Novgorod had an ethnically mixed population from very early in its history. Slavno end seems to have initially attracted settlers of Slovenian origin, whereas Finns and another Slavic people, the Krivichi, settled in Lyudin End. Nerev End may have been first settled by Finns as well. Scandinavians or “Varangians”, when they arrived in the tenth century, tended to concentrate in Slavno End; Varangian mercenaries were known to be quartered on the right bank of the Volkhov. The Slavno district was also known as Kholm (“Hill”), from whence the Viking name from Novgorod, Holmgar?r , may have arisen. By the eleventh century, with Novgorod forming the main entry point for Scandinavian tradesmen, mercenaries, and travelers, the town had assumed a rather pronounced Scandinavian flavour, which probably gave rise to statements by chroniclers that the inhabitants of Novgorod were of Varangian stock. Archaeological finds show a mixture of Scandinavian, Finnic, and Slavic settlement.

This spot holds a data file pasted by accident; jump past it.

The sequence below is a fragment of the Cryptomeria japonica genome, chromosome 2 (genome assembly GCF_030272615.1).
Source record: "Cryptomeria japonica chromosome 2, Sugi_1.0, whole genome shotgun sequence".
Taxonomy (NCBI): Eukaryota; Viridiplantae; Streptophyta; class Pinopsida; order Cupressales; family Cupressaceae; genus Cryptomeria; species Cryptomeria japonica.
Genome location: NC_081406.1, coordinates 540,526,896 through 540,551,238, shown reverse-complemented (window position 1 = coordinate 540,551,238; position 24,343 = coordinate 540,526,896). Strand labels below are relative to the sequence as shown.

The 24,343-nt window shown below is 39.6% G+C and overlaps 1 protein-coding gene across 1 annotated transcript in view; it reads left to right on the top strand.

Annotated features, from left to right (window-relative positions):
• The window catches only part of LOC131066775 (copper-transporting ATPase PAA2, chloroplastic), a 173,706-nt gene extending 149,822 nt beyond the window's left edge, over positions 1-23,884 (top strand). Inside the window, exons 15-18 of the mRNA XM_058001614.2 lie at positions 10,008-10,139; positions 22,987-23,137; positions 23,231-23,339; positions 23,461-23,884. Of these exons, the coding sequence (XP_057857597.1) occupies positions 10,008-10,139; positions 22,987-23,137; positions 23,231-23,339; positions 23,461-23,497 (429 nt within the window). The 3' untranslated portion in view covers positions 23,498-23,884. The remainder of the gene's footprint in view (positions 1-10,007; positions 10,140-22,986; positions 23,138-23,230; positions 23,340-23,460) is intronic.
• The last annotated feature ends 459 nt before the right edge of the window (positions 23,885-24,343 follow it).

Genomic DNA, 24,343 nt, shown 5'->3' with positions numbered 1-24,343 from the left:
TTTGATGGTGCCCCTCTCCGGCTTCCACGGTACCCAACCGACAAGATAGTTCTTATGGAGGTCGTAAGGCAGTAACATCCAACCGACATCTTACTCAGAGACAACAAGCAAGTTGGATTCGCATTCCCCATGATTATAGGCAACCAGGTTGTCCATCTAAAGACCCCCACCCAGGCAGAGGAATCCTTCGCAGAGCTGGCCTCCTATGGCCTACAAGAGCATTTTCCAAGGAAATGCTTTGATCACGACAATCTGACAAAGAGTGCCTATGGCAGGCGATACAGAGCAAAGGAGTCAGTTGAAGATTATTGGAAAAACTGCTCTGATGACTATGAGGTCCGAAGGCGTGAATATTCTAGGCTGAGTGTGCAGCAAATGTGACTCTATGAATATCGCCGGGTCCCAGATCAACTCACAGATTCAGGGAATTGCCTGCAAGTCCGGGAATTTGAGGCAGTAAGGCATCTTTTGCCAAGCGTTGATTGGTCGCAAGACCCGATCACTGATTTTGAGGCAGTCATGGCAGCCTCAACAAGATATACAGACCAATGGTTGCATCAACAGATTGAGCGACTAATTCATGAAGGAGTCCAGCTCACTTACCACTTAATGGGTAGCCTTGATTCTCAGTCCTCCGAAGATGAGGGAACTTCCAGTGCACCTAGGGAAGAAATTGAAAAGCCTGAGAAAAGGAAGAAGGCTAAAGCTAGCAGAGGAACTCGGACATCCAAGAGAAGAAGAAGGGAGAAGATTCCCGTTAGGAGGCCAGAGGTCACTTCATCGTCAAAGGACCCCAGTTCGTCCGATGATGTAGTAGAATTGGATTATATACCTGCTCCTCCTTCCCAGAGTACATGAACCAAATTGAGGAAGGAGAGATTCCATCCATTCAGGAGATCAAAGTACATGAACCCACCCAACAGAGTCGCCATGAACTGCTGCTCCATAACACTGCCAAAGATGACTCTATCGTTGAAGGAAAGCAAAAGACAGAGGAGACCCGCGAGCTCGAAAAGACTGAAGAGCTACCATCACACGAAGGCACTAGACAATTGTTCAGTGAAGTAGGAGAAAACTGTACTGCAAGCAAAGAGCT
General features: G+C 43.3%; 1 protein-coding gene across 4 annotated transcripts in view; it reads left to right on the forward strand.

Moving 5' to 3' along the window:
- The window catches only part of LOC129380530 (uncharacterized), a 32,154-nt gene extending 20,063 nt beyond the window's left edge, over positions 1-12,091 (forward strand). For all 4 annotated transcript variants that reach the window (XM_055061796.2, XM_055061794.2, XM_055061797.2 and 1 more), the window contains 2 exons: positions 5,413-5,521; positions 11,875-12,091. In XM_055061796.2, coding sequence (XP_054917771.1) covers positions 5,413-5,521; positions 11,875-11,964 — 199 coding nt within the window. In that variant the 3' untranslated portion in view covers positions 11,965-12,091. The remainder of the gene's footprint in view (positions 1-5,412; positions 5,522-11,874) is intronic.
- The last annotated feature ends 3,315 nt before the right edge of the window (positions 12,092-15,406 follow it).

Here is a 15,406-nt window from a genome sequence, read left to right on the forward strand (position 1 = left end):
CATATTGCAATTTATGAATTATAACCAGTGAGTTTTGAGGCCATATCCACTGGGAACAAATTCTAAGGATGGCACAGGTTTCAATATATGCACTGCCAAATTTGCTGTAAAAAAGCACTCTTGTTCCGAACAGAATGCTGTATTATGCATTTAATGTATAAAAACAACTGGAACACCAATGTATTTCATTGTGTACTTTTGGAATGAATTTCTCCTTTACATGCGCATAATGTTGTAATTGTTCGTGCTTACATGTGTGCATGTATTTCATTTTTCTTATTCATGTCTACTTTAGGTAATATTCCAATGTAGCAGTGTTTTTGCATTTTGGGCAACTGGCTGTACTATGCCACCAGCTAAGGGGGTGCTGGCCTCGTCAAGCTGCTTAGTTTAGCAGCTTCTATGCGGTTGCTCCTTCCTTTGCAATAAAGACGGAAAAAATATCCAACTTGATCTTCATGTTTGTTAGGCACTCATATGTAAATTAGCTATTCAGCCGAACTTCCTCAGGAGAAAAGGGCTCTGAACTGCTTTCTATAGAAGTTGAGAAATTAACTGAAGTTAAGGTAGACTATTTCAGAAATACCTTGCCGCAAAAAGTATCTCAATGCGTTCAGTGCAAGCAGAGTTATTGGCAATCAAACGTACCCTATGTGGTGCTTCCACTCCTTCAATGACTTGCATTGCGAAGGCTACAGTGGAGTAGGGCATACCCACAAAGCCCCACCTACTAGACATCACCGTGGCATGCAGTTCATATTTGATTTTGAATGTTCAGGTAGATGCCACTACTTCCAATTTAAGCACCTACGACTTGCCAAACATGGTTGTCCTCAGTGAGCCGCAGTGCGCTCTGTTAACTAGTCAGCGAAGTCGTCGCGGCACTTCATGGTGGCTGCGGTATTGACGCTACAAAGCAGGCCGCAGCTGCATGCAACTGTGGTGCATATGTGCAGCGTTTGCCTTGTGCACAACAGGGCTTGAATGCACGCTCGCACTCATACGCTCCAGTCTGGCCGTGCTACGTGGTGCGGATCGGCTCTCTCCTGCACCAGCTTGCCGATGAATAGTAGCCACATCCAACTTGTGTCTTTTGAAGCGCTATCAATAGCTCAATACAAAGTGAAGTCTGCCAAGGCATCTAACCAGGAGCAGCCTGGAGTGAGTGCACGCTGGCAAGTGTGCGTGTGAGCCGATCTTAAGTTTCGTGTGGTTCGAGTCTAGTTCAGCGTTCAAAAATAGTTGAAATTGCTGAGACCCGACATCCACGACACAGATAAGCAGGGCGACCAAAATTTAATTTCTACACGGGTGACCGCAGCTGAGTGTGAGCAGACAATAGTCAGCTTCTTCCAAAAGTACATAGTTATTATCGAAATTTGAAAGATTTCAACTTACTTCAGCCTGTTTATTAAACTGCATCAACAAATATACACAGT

As I mentioned a moment ago, Novgorod grew from three separate settlements. It has been postulated that Novgorod proper (whose name means “New Town”) was constituted when these three communities founded a joint assembly, the veche , as well as a joint place of worship (a pagan temple at that point). At some point, a citadel (detinets) was erected on some of the higher ground. This then became the centre of town, the gorod, and the adjoining areas became focus of administrative and business activity, the posad and torgorvische

This town centre was split in half by the Volkhov River. The two sides of town were called Sophia Side (after St. Sophia’s Cathedral, first erected in 989 and rebuilt of stone in the eleventh century) and Merchant Side. The detinets and the gorod were to be found on Sophia Side, extending from Lyudin (Potter’s) End up to Nerev End along the river. On the Merchant side were to be found the market (torgorvische) and Iaroslav’s Yard, the meeting place of the veche. Most people in the eleventh century were concentrated on Sophia Side, in the detinets and the surrounding area.

Novgorod was huge compared to most Western European cities of the period. Its population in the early eleventh century has been estimated at 10-15,000; by the thirteenth century, it had probably risen to 20-30,000. Of Russian towns, only Kiev was larger.